Click here to close now.

Welcome!

SOA & WOA Authors: Plutora Blog, XebiaLabs Blog, Pat Romanski, Ian Khan, John M. Hawkins

Related Topics: Cloud Expo, Java, SOA & WOA, Virtualization, Web 2.0, Big Data Journal, SDN Journal

Cloud Expo: Article

Deploying the Cloud? Make 2013 the Year to Do It Right

Leverage the benefits of cloud technology across the enterprise

It's no secret that the cloud is growing at an exponential rate. By 2016, two-thirds of the world's server workloads will exist in the cloud. But according to Cisco's 2012 Cloud Index, less than half of server workloads currently run in the cloud. Closing the gap between current capabilities and future requirements is a mission-critical priority for businesses across a range of industries. Without adequate planning and preparation, the race to the cloud can easily become a long slog through a minefield of missed opportunities, user failures and IT nightmares. As more and more workloads make their way to the cloud each year, enterprises have a vested interest in expanding network capabilities and evolving critical data center infrastructure to accommodate an ever-increasing array of cloud-based applications and data storage requirements.

Key Trends in Cloud Technology
Several trends are driving the migration of applications and data to the cloud.

  1. Agility. Cloud deployment enables businesses to improve performance and functionality quickly, launching new applications without a corresponding need for additional infrastructure. Agility is especially important in new and young companies, many of which lack the time and resources to deploy a range of diverse applications internally.
  2. Consumerization of IT. The Bring Your Own Device (BYOD) trend is enabling companies to expand the use of technology through the use of employee-owned devices. The cloud is playing an important role in helping organizations keep up with the pace of BYOD and deliver anytime, anywhere access to workers.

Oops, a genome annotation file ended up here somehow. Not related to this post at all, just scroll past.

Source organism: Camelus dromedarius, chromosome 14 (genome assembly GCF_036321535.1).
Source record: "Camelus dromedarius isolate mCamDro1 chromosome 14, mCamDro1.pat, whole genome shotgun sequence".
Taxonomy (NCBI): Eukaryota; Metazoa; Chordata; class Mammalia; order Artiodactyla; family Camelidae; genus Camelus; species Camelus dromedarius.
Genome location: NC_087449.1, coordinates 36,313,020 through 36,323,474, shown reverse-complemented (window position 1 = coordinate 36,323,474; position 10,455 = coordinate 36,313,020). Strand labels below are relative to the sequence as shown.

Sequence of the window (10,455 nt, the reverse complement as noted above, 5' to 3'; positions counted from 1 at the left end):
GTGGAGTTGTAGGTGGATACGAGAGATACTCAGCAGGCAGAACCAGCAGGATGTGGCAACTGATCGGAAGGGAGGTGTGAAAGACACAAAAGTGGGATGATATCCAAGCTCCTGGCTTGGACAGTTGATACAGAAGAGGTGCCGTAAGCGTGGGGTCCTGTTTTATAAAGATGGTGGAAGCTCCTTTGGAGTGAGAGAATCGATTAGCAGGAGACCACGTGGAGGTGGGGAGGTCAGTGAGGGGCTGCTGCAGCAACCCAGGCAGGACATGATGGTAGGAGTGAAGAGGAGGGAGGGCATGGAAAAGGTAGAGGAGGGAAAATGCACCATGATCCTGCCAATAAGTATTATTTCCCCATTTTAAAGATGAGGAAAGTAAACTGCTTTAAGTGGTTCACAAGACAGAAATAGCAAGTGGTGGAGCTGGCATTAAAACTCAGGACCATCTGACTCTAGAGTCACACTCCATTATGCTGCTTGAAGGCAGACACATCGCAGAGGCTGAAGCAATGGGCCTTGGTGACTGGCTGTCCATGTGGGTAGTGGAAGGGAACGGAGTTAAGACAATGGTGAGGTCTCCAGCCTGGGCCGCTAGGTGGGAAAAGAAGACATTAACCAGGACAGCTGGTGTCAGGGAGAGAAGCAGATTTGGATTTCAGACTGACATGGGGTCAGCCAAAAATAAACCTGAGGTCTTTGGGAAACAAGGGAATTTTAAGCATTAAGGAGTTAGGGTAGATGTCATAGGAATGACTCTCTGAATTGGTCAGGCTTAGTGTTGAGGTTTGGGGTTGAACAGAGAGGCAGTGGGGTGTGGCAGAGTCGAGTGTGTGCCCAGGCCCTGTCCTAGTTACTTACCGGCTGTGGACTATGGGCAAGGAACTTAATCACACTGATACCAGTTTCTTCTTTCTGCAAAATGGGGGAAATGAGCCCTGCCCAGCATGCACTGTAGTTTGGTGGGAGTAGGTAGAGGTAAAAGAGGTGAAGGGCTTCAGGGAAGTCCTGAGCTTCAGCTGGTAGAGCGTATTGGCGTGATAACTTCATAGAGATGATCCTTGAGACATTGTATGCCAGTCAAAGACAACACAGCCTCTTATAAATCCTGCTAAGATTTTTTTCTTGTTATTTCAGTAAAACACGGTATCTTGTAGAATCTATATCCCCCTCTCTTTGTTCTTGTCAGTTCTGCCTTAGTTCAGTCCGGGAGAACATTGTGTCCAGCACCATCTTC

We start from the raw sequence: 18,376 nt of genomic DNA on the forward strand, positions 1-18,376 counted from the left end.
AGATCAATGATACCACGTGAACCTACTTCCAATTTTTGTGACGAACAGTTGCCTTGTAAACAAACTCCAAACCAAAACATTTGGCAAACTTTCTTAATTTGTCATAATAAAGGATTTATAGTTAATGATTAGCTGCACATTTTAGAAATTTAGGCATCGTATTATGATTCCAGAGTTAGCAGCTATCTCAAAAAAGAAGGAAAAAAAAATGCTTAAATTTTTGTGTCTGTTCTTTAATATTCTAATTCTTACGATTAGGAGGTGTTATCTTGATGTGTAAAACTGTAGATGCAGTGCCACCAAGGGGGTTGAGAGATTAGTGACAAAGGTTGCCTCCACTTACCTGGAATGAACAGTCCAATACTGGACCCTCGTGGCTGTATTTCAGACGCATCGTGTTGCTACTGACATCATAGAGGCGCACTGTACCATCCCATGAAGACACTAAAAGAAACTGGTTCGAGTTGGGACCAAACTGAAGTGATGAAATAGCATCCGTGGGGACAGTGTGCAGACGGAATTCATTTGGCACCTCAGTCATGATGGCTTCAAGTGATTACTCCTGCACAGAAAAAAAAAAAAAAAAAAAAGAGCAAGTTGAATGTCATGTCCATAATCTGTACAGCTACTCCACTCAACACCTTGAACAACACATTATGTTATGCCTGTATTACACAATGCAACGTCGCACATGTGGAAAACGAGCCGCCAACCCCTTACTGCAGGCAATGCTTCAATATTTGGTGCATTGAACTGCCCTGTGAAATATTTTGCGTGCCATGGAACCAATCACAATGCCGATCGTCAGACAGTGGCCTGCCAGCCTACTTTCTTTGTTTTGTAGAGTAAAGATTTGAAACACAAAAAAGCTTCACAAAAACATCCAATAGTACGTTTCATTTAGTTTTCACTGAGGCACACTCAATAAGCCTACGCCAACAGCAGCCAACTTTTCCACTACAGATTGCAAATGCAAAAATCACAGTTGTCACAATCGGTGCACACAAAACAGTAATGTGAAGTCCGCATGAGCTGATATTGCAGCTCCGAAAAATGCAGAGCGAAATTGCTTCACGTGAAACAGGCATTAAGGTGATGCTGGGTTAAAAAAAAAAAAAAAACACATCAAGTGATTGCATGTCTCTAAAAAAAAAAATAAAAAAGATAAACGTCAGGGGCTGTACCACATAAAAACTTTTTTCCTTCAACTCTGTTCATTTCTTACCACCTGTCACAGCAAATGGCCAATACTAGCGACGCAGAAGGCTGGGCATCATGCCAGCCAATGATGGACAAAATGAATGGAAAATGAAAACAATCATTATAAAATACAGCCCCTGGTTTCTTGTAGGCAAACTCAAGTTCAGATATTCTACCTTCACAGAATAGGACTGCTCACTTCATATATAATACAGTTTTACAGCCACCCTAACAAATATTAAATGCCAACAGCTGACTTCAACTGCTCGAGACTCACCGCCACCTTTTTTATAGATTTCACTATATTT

3. Cost Drivers. Financial metrics are also a motivating factor in the race to the cloud. In general, Software-as-a-Service (SaaS) is cheaper, faster and easier than traditional deployment models - reducing the cost of infrastructure, physical space and IT labor.

Preparing for the Cloud
Successful preparation for future cloud workloads requires planning. By strategically adapting your network capacity, data center and other critical IT functions, you can substantially improve your organization's ability to operate in the cloud.

Today's networks must be capable of handling constant interactions characterized by rich media and heavy content, particularly as users migrate away from email toward interactions via social media and other channels. Consequently, networks and data centers must expand to support instant access to many different types of content beyond email. The first step of network expansion is a comprehensive assessment of your organization's app portfolio. In most cases, executive decision-makers are unaware of the scope of applications that are running in the organization. Once all of the applications that are currently running in your organization have been identified, they need to be ranked and categorized according to future requirements. While some applications may need to remain in-house, others can be migrated to a public cloud or secure public cloud environment. From there, the organization can begin to evaluate how to expand the network to manage future workloads.

As virtualization becomes more prevalent in data centers and companies adopt a cloud-based strategy, network architects need to rethink and redesign their current infrastructure to adapt to the new traffic patterns. What once used to be primarily "North-South" network traffic flow is now becoming "East-West." Environments are becoming highly dynamic; workloads are moving to different physical locations on the network as virtual servers are migrated and clients move about the building. The architectures and networking techniques of yesterday are not necessarily well suited to the architectures and applications of today and tomorrow. A thorough understanding of networking and the infrastructure that is its foundation as well its relationship to applications is necessary when architecting a data center network that is capable of not just supporting but adapting to future challenges that arise as a result of virtualization and cloud computing. The solution must address all aspects of application delivery - security, availability, performance, and visibility - while exhibiting the qualities and characteristics that define cloud architectures including affordability and elastic scalability. The data must be protected against attacks, intrusions, breaches, and leaks and categorized based on its importance and network resource needs with Quality-of-Service (QoS) capabilities.